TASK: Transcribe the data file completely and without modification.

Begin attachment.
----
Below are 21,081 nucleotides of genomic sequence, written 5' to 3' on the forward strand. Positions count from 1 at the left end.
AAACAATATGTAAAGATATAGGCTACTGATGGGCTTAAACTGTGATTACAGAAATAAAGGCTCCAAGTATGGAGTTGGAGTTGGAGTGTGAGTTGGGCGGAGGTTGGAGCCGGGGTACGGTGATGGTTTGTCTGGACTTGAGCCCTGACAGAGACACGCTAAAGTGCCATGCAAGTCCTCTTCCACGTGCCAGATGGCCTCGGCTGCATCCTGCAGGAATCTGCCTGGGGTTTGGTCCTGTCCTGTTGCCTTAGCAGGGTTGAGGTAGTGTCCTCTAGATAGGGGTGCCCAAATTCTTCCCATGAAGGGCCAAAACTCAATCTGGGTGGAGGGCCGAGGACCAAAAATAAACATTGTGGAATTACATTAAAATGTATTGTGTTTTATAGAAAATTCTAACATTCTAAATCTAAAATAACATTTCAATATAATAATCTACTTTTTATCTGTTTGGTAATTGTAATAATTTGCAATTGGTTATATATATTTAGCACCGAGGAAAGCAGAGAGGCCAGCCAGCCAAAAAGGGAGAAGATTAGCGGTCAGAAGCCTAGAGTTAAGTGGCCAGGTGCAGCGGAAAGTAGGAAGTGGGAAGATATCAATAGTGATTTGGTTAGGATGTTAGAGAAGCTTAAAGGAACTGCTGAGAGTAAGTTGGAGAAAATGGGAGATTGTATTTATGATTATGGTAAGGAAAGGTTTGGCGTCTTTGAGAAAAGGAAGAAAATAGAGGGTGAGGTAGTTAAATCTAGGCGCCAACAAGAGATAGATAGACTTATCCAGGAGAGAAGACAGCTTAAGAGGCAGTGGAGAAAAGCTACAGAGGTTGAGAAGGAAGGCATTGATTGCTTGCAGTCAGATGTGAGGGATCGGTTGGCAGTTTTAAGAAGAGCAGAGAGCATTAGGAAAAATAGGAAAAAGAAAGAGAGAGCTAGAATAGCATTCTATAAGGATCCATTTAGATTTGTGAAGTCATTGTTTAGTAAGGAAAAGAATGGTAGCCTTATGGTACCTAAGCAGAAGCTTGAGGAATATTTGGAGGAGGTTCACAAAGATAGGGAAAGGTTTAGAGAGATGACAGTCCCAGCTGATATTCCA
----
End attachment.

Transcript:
Below are 21,081 nucleotides of genomic sequence, written 5' to 3' on the forward strand. Positions count from 1 at the left end.
AAACAATATGTAAAGATATAGGCTACTGATGGGCTTAAACTGTGATTACAGAAATAAAGGCTCCAAGTATGGAGTTGGAGTTGGAGTGTGAGTTGGGCGGAGGTTGGAGCCGGGGTACGGTGATGGTTTGTCTGGACTTGAGCCCTGACAGAGACACGCTAAAGTGCCATGCAAGTCCTCTTCCACGTGCCAGATGGCCTCGGCTGCATCCTGCAGGAATCTGCCTGGGGTTTGGTCCTGTCCTGTTGCCTTAGCAGGGTTGAGGTAGTGTCCTCTAGATAGGGGTGCCCAAATTCTTCCCATGAAGGGCCAAAACTCAATCTGGGTGGAGGGCCGAGGACCAAAAATAAACATTGTGGAATTACATTAAAATGTATTGTGTTTTATAGAAAATTCTAACATTCTAAATCTAAAATAACATTTCAATATAATAATCTACTTTTTATCTGTTTGGTAATTGTAATAATTTGCAATTGGTTATATATATTTAGCACCGAGGAAAGCAGAGAGGCCAGCCAGCCAAAAAGGGAGAAGATTAGCGGTCAGAAGCCTAGAGTTAAGTGGCCAGGTGCAGCGGAAAGTAGGAAGTGGGAAGATATCAATAGTGATTTGGTTAGGATGTTAGAGAAGCTTAAAGGAACTGCTGAGAGTAAGTTGGAGAAAATGGGAGATTGTATTTATGATTATGGTAAGGAAAGGTTTGGCGTCTTTGAGAAAAGGAAGAAAATAGAGGGTGAGGTAGTTAAATCTAGGCGCCAACAAGAGATAGATAGACTTATCCAGGAGAGAAGACAGCTTAAGAGGCAGTGGAGAAAAGCTACAGAGGTTGAGAAGGAAGGCATTGATTGCTTGCAGTCAGATGTGAGGGATCGGTTGGCAGTTTTAAGAAGAGCAGAGAGCATTAGGAAAAATAGGAAAAAGAAAGAGAGAGCTAGAATAGCATTCTATAAGGATCCATTTAGATTTGTGAAGTCATTGTTTAGTAAGGAAAAGAATGGTAGCCTTATGGTACCTAAGCAGAAGCTTGAGGAATATTTGGAGGAGGTTCACAAAGATAGGGAAAGGTTTAGAGAGATGACAGTCCCAGCTGATATTCCA